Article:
Service Your Stuffing Box

Maintain this gland around the prop shaft to keep leaks at bay. From "Hands-On Sailor" in our January 2008 issue

prop shaft and packing nut 368

Fiber packing is wrapped around the prop shaft inside the packing nut. The packing nut is then tightened and held in place by a locking nut and creates a nearly watertight seal around the shaft. Steve D’Antonio

When properly installed and adjusted, a stuffing box will provide hundreds, if not thousands, of hours of reliable, nearly leak-free service.

The keys to a stuffing box’s longevity are twofold. The first and most common cause of chronically leaky stuffing boxes involves the condition of the surface of the propeller shaft directly beneath the packing. If it’s in any way irregular, pitted, or damaged, the packing will be torn up each time the shaft rotates beneath it, which may be as many as 1,500 or 2,000 times per minute. The pitting or damage is often caused by the stuffing box’s oxygen-poor environment. If this is the case, then no amount of repacking-regardless of the type of space-age “leak-proof” material you use-or adjustment will resolve the problem. Two solutions exist: Replace the shaft, or use a longer or shorter stuffing-box hose to move the location of the packing over an undamaged section of shaft.

The second problem, which also results in chronic leakiness, is often caused by a sailor’s response to the first problem: overtightening the nut that contains the flax packing. When the nut is overtightened, the flax overheats, and the wax lubricant melts and runs out. Green or black sticky material under the box means that the stuffing box has overheated; the box must now be disassembled. Clean out all vestiges of packing and wax, then clean the shaft and lightly polish it using 400-grit emery cloth.


Overtightening the packing nut so that the stuffing box drips no water at all can wear a groove in the prop shaft and ruin it. When the shaft is spinning, the stuffing box must allow a few drops of water per minute for lubrication. A variety of formulas exist to establish the number of times a stuffing box should drip while the shaft is spinning. Forget ’em. As long as the box isn’t dripping too much and isn’t running too hot, then all is well. Some boxes, particularly those used on sailboats, need not drip at all to meet this criterion as long as the packing remains moist. Take the box’s temperature after running at cruising speed for half an hour or so; it shouldn’t be more than 20 degrees F above the ambient water temperature. If you use an infrared pyrometer, you can carry out this test while under way. If you use a contact thermometer or your hand (too hot to touch is usually between 130 F and 150 F), shift into neutral, then check the temperature right away.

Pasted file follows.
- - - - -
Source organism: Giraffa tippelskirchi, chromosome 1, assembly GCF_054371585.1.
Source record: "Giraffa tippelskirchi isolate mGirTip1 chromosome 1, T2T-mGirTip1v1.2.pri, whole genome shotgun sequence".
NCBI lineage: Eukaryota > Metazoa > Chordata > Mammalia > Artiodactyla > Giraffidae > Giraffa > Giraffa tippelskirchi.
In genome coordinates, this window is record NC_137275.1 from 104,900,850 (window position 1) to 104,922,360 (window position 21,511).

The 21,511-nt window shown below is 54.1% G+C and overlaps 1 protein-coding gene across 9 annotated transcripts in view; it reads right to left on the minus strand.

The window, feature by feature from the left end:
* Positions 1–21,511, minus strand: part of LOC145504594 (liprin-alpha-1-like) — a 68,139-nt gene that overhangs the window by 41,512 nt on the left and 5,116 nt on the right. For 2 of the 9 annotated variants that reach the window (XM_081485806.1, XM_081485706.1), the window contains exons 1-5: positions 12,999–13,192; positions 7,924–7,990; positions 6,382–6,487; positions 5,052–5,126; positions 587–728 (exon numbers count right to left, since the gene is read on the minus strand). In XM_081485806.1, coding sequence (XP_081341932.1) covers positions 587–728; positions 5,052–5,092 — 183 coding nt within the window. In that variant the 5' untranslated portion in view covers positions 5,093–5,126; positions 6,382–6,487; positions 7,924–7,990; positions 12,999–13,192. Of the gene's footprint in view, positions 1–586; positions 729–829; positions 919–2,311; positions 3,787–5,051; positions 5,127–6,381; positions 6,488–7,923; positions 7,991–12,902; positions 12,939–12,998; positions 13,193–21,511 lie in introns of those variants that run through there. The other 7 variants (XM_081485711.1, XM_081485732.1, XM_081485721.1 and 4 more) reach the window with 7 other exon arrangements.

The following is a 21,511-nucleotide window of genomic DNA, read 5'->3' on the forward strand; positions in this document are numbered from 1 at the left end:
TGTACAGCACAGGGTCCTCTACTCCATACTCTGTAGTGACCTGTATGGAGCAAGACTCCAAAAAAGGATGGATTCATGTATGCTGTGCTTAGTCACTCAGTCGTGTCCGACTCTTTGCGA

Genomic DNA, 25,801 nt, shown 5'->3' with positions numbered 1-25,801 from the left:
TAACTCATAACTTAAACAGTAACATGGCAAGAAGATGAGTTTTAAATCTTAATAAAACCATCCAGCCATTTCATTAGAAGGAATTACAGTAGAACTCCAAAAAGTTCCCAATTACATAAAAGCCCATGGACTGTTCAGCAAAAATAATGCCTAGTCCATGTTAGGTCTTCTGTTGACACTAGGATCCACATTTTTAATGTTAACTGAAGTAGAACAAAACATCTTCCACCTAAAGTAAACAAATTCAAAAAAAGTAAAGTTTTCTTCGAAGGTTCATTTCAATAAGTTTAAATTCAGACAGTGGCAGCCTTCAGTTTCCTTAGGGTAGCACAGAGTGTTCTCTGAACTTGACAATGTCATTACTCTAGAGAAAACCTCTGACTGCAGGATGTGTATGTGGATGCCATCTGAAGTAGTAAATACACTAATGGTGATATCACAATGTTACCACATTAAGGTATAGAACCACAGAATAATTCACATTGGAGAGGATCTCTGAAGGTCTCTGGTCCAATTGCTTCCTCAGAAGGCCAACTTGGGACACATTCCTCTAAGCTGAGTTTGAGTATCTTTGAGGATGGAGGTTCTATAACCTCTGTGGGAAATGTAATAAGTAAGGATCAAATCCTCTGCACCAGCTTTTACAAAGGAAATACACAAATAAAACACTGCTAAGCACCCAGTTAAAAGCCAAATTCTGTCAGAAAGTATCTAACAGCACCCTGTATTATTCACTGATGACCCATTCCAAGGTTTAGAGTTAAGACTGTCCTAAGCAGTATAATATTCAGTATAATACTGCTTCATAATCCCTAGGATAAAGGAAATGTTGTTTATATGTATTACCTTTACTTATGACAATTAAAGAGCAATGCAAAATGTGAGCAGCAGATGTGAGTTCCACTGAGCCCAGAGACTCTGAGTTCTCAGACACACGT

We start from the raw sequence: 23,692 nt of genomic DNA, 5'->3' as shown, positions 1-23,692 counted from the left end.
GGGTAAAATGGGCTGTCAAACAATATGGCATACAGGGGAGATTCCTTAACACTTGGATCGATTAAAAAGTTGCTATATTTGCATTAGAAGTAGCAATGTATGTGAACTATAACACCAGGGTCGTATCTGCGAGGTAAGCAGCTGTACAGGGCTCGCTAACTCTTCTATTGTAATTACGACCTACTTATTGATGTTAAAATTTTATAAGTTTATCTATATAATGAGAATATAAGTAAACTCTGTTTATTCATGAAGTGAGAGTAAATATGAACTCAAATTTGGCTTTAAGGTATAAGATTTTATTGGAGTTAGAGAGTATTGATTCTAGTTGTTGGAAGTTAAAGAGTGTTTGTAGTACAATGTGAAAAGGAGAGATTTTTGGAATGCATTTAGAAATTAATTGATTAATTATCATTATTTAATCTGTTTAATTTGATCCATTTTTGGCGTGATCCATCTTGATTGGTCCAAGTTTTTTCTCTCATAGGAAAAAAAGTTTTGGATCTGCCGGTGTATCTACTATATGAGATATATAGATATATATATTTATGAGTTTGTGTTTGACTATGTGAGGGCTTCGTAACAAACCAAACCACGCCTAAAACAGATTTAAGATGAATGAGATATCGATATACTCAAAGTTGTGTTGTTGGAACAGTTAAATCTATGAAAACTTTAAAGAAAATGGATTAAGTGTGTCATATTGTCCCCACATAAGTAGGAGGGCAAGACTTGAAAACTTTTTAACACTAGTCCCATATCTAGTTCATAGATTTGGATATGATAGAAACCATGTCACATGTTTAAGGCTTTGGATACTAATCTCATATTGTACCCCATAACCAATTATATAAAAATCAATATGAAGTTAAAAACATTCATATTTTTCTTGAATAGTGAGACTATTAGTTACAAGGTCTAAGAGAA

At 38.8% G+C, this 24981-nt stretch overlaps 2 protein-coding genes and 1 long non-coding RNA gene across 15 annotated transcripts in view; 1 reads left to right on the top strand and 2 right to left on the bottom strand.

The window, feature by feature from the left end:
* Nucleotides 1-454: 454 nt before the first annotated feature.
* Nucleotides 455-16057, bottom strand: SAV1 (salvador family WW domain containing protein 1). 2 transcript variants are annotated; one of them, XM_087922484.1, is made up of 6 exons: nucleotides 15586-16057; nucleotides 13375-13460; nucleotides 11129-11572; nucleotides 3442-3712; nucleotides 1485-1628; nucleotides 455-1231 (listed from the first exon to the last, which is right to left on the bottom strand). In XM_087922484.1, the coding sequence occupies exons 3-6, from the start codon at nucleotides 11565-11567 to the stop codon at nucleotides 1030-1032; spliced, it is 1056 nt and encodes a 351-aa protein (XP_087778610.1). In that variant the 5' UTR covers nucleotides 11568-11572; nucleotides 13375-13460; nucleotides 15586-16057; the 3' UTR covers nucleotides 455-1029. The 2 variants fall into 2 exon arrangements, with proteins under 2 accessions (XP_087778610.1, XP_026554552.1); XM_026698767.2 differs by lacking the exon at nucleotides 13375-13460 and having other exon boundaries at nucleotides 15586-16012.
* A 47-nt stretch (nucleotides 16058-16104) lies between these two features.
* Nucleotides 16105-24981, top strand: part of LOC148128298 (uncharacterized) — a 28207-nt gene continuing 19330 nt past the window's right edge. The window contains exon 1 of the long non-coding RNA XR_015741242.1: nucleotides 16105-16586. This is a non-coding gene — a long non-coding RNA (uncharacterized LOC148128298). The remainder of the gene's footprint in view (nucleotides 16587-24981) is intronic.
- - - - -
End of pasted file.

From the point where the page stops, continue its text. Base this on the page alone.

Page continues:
After repacking the stuffing box, use two wrenches to jam the locking nut against the adjustable packing nut. Never use a single wrench for this procedure because you’ll run the risk of spinning the nut off. More wraps, by the way, aren’t better where stuffing-box packing is concerned. Most boxes work very well with just three rings of packing; place the seams or joints at angles of 120 degrees to each other. Using too many wraps causes the shaft and box to overheat, which leads to packing failure as well as to galling of the shaft.

Finally, carefully inspect the stuffing-box hose and clamps at least once every sailing season. Use only all-stainless-steel, non-perforated hose clamps; avoid using T-bolt clamps because they’re prone to crevice corrosion in this application. Replace hoses at the first sign of fatigue, every five years, or whenever the shaft is removed, whichever comes first.


Steve D’Antonio, a regular CW contributor, offers services for vessel owners, boatbuilders, and others in the marine industry through Steve D’Antonio Marine Consulting. Next month, he writes about prop-shaft alignment.


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